The Globally Harmonized System of Classification and Labeling of Chemicals (GHS) is an internationally agreed-upon system, created by the United Nations. It is designed to replace the various classification and labeling standards used in different countries by using consistent criteria for classification and labeling on a global level. Prior to GHS, there were many different regulations on hazard classification in use in different countries. The GHS was designed to replace all the hazard classification systems under on universal system which all countries should follow. This came out of necessity as the amount of international trade has dramatically increased over the last 25 years. For the future, GHS is expected to improve knowledge of the chronic health hazards of chemicals and encourage a move towards the elimination of hazardous chemicals, especially carcinogens, mutagens and reproductive toxins, or their replacement with less hazardous ones.
How does GHS labels for chemicals effect you? The GHS is a complex system and by no means should be taken lightly. By June 1, 2015 all manufacturers must adopt the standard in the United States and all distributors must adopt GHS by December 1, 2015. Training is essential in adopting this new system. As an end user, you must become familiarized with the GHS system. Aspects such as the new SDS format, labels, inspection, and shipping are all affected in some way. Training to understand the new pictograms, precautionary statements etc. must be performed to adequately understand the meaning of the GHS parts. GHS labels for chemicals, such as Epoxyset’s adhesives, potting compounds, coatings, and thermal greases, will be made ready for the target deadline and we believe you should be aware of the changes.
While there are several complex parts to the new GHS system, there are 2 major changes that will be abundantly apparent to most: the SDS (MSDS) and labels. In this post, we will focus on what you will see on the new labels; what is required and what it means. This does not replace proper training but gives a good insight into what you will see in the near future.
Below is a picture of what a lable from Epoxyset will look like once fully compliant:
There are 6 manditory sections of the GHS label which are highlighted on the label above. There is other information on the label which are necessary for proper use.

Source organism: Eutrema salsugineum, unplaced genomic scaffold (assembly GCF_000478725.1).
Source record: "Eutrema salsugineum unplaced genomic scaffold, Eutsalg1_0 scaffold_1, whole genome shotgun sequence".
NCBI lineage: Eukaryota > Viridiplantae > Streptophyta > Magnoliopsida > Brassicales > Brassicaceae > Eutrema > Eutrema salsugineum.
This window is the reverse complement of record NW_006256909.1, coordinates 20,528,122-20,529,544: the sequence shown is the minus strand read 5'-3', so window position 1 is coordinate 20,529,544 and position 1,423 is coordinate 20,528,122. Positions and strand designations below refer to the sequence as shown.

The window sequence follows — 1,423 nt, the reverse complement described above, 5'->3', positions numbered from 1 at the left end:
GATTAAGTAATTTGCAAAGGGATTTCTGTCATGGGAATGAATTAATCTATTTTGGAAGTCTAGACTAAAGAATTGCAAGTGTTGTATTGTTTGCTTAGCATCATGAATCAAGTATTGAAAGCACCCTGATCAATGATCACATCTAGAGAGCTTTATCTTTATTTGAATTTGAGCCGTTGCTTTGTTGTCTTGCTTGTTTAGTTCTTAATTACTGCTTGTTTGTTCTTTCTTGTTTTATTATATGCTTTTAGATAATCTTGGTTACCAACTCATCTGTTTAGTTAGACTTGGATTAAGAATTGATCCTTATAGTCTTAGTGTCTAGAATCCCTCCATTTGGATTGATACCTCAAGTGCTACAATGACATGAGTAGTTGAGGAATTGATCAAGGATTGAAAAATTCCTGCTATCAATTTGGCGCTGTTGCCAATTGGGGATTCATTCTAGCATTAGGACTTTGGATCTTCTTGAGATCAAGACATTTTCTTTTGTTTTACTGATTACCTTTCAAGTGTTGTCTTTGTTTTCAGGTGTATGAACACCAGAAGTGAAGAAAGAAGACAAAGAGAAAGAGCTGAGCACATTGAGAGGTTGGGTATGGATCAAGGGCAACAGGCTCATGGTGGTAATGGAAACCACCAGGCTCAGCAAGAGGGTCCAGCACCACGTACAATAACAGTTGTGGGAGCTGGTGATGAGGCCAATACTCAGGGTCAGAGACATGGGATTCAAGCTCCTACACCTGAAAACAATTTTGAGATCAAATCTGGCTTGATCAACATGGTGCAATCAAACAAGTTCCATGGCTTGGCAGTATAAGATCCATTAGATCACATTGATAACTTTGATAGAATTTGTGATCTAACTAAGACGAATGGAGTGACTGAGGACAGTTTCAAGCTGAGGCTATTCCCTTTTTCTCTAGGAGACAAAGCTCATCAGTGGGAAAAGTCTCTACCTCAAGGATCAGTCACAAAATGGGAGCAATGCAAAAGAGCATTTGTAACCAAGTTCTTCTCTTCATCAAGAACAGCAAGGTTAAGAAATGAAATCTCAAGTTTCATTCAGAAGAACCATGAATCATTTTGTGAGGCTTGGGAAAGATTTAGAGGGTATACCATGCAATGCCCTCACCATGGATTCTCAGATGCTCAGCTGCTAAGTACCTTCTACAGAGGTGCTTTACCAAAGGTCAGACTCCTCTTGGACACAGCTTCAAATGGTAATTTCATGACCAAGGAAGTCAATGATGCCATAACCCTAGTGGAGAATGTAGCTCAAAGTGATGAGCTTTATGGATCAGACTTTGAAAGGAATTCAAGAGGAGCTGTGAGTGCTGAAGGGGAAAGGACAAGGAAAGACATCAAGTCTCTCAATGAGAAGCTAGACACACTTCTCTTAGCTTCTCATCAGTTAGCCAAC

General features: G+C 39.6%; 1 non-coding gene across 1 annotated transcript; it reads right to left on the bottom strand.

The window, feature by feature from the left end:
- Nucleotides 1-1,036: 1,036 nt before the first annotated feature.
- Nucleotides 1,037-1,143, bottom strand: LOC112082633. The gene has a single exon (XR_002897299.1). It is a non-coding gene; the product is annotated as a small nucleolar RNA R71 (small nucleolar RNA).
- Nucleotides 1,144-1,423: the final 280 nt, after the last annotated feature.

1) PRODUCT IDENTIFIER: Product identifiers are meant to prevent accidental or unknown exposure with the ability to accurately identify the chemical and its hazard. Product identifiers are the ingredient names or number of the pure chemical substance or chemical mixture. In the case of Epoxyset and other manufacturers of proprietary blends, the product identifier is the product name or number and should match SDS.
2) GHS PICTOGRAMS: Diamond shaped red, black, and white pictograms display information about the hazardous risks associated with the product or chemical. Along with signal words (discussed next), the pictograms communicates the severity of the risk and prevents accidental/unknown exposure. There can be multiple pictograms on the label to display multiple hazards.
3) Signal Words: Signal words communicate the severity of hazard and alert to a potential hazard. The signal word “WARNING” specifies less sever, non-lethal hazards. The signal word “DANGER” specifies more severe, potentially lethal hazards.
4) HAZARD STATEMENTS: These words and phrases are meant to describe the nature and degree of the hazard of the chemical. Hazard statements should be on the label for a chemical or substance possessing more than one hazard. For example: “Causes Skin Irritation”. It is not manditory to include hazard codes on the labels but it makes it easier to match with SDS.
5) PRECAUTIONARY STATEMENTS: The precautionary statement describes recommended measures to minimize or prevent adverse effects resulting from exposure.
6) SUPPLIER INFORMATION: Each container filled with the specified is required to have the supplier information such as name, address and phone number. The name on the label above is indicated on the logo.
The label can also have other information on it such as weight, lot number, barcodes, expiration dates, etc. However, these 6 parts must be included on all labels to be GHS compliant. Understanding GHS labels for chemicals are an essential building blocks in understanding the entire GHS system.